My second go at it involved using OxiClean, or you could use any other brand oxygen cleaner I imagine. It's just what I had on hand. I dissolved a handful of the powdered Oxi in a bucket of warm water and went to work. This time around I used a densely bristled copper wire brush followed by rinses with the hose. I tried to go with the grain of the wood as much as possible since the wire is a lot harder on the wood and probably not the best idea except as a last resort. It seems to have taken off a lot of the lichen but it started to rain so hasn't had a chance to dry yet. In any case it didn't get rid of all the lichen since it's growing in the spaces between the slats where I couldn't reach with my brush. A power washer might work for those spots but it's not recommended. Again, as a last resort, it might be worth a try. We've gotten about twenty year's enjoyment out of this chair and hope to get a few more yet. The chair is still sturdy so if nothing else I'll just throw a beach towel over it when I want to sit there.

While I was at it I also scrubbed the top of our picnic table. We used to keep it stained and coated with marine varnish every year or so but gave up on that long ago. We haven't used it for picnics in a long time. Mostly it's just a place to sit and chat or, more likely, use as an outdoor workbench for gardening (potting plants, ripening tomatoes) or doing home improvement projects. The picnic table is made of pine lumber and I was really surprised at how well the Oxi removed the weathered gray from that. It also seems to be a little hard on your skin so I'd recommend wearing rubber gloves, which I failed to do. Learning the hard way.

Back with a results update and pictures tomorrow, weather permitting. 
*Fuzzy is actually a family name. My Dad's younger sister Eleanor got the nickname in high school after she had a bad hair perm. The name stuck and everyone in the family, and in our home town, called her Fuzzy. She was married to Neil, but we always knew him as Kink. Not sure where he got the moniker but it was always Aunt Fuzzy and Uncle Kink. They were a fun couple and the names just suited them.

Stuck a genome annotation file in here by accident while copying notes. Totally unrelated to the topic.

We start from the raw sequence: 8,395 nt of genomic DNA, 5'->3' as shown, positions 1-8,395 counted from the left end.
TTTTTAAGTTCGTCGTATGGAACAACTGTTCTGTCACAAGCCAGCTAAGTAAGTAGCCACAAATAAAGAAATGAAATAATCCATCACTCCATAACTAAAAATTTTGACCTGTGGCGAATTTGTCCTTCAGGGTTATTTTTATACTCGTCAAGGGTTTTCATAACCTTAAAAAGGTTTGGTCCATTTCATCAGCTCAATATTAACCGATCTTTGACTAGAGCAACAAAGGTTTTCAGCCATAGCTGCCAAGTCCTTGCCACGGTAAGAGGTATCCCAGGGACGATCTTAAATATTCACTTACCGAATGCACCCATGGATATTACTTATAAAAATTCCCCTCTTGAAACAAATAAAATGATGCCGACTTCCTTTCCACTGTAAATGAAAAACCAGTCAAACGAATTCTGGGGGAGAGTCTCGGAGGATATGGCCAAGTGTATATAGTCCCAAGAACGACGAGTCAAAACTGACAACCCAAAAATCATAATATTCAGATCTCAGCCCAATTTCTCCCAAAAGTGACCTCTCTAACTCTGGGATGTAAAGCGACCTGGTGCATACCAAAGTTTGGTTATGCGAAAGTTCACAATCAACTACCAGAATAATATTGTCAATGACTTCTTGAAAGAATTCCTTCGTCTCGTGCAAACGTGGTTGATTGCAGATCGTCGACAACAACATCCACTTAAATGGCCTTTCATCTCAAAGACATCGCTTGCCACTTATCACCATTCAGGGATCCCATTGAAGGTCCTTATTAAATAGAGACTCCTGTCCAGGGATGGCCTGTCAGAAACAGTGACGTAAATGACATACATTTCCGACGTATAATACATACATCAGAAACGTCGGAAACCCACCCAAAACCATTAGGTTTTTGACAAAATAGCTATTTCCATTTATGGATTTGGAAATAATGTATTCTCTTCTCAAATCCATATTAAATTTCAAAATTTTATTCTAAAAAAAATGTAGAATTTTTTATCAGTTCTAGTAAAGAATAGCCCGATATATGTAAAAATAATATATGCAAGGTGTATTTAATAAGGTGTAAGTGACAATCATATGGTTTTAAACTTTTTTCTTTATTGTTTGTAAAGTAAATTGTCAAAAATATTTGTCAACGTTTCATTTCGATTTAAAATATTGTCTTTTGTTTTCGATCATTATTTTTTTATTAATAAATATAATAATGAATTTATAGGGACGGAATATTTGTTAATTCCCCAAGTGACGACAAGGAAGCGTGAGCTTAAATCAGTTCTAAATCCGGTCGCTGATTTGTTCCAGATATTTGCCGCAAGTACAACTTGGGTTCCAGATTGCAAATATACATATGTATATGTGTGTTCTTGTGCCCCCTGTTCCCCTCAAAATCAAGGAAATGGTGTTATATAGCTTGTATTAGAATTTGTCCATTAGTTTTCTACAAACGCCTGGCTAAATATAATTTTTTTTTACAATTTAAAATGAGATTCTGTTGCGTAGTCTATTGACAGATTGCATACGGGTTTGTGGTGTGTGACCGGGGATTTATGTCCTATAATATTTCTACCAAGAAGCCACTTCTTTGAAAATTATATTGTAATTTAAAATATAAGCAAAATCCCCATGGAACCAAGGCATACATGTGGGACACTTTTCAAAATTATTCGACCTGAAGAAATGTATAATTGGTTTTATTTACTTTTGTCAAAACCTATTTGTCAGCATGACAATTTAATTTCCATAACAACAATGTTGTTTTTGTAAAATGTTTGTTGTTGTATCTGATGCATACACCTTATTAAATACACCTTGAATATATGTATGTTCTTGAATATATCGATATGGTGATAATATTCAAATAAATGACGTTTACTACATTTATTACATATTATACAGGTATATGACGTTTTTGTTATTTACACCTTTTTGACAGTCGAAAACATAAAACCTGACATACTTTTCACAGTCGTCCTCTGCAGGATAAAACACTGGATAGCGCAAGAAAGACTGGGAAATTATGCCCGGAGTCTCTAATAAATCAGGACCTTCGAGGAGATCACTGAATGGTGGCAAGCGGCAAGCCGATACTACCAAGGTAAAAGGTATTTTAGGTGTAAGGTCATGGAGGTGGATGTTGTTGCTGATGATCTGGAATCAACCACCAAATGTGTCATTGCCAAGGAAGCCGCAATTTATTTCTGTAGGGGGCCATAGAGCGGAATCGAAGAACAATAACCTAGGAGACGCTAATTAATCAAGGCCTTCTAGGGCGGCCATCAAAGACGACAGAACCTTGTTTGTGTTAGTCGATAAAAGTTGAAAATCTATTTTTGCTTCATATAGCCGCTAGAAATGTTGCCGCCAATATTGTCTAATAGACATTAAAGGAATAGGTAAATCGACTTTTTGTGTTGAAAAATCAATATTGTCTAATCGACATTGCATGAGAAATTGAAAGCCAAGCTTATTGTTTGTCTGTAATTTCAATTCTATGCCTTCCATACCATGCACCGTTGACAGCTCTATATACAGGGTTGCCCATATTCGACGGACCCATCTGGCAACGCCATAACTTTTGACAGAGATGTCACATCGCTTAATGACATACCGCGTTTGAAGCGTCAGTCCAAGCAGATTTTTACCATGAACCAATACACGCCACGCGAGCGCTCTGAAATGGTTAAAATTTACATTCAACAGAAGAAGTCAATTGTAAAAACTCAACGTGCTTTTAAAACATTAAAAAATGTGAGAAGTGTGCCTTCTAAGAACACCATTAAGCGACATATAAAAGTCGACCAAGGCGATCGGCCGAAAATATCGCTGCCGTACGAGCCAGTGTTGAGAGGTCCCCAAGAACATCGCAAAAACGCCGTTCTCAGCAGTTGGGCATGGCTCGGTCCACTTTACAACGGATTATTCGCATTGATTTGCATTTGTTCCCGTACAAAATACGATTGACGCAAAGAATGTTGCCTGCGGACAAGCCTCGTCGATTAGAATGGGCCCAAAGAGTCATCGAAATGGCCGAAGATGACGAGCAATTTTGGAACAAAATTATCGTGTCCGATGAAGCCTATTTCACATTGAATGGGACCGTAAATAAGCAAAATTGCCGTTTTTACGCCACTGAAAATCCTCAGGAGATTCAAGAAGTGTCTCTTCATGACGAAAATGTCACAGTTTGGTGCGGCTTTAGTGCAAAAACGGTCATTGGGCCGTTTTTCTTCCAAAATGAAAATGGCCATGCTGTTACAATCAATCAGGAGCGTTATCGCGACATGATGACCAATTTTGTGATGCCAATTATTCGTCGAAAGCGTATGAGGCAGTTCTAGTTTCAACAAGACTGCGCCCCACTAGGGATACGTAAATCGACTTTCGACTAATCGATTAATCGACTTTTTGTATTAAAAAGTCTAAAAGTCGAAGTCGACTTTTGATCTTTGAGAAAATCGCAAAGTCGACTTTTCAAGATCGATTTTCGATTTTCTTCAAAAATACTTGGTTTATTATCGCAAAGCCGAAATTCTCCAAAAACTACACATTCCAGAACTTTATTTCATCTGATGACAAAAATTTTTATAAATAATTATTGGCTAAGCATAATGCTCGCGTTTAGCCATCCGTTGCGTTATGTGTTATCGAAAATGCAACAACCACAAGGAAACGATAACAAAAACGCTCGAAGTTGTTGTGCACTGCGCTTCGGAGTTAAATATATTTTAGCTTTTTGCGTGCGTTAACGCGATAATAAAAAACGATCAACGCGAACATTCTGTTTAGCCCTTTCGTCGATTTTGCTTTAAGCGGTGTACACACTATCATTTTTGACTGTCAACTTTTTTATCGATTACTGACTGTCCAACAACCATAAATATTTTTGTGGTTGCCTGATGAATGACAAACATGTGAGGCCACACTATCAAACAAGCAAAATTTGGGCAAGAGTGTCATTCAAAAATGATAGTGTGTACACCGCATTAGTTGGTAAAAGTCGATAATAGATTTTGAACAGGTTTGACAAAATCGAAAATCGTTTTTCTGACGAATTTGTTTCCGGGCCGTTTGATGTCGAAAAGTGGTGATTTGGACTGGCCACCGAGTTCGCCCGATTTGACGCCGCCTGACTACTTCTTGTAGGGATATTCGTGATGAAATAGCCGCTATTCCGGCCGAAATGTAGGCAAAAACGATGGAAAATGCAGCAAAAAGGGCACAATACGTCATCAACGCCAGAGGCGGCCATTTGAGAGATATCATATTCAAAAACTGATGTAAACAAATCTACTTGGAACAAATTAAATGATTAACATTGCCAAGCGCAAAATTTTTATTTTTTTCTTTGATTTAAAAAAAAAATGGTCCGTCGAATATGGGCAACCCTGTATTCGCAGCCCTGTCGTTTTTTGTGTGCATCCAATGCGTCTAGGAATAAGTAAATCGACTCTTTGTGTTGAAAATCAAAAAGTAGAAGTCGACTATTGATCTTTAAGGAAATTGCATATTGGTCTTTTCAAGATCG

New Toy

I don't know why I can't seem to post on a regular basis. I've been busy, but not that busy. No excuses. Since my last post I've had a birthday come and go. One thing I asked for this year was an electric spray painter. I have a few painting projects that I need to do and I figured a spray gun would make it so much easier. However, I didn't get the one thing I had requested, so today I went out and bought it for myself. I guess my husband should be glad I didn't ask for diamonds or a new car. :)

After reading some really good reviews I decided on the Wagner Control Spray Max HVLP sprayer.
There are a couple reasons I wanted a sprayer. The first is that I bought a Jenny Lind bed that I want to paint. The thought of having to prime and paint all those spindles sounded too tedious. Secondly I can use any paint I choose and not be limited to what few colors are available in the aerosol paint aisle of the home improvement store. Of course that gives me the dilemma of having to pick a color from all the thousands out there. Part of me wants to go crazy wild but the conservative voice in my head says to stick with a neutral color. What would you do?

These two from Land of Nod had me at hello! Aren't they fun?  If there was a little girl in this house, or one who visited regularly, I'd definitely go with that raspberry pink color.     

Or how about this fabulous green? Then again white is pretty and goes with everything. I love it with the blue and white bedding. Decisions, decisions.

I'm leaning towards the green but who knows what I'll be thinking tomorrow? 

Then I have this desk to paint yet:

Again I don't know what color since I haven't decided yet where I'll be using it or what for. The old blonde finish on it is in rough shape so it was destined for paint from the get go. I may use it as a desk or a sewing table. Most likely it'll be my sewing table. I'm thinking it looks kind of cute with a Jenny Lind bed now that I see the pictures on the same page together. Hmmm. I'm starting to think we need more rooms in the house for me to decorate...

At any rate I hope to make a decision this week because I'm anxious to give the paint gun a whirl. Have you ever painted a Jenny Lind bed or something else spindly or spooly? Did you do it by hand with a brush or use canned spray paint or a sprayer? I'd love to hear from anyone who has some experience. Any tips for me? Ever used an electric sprayer?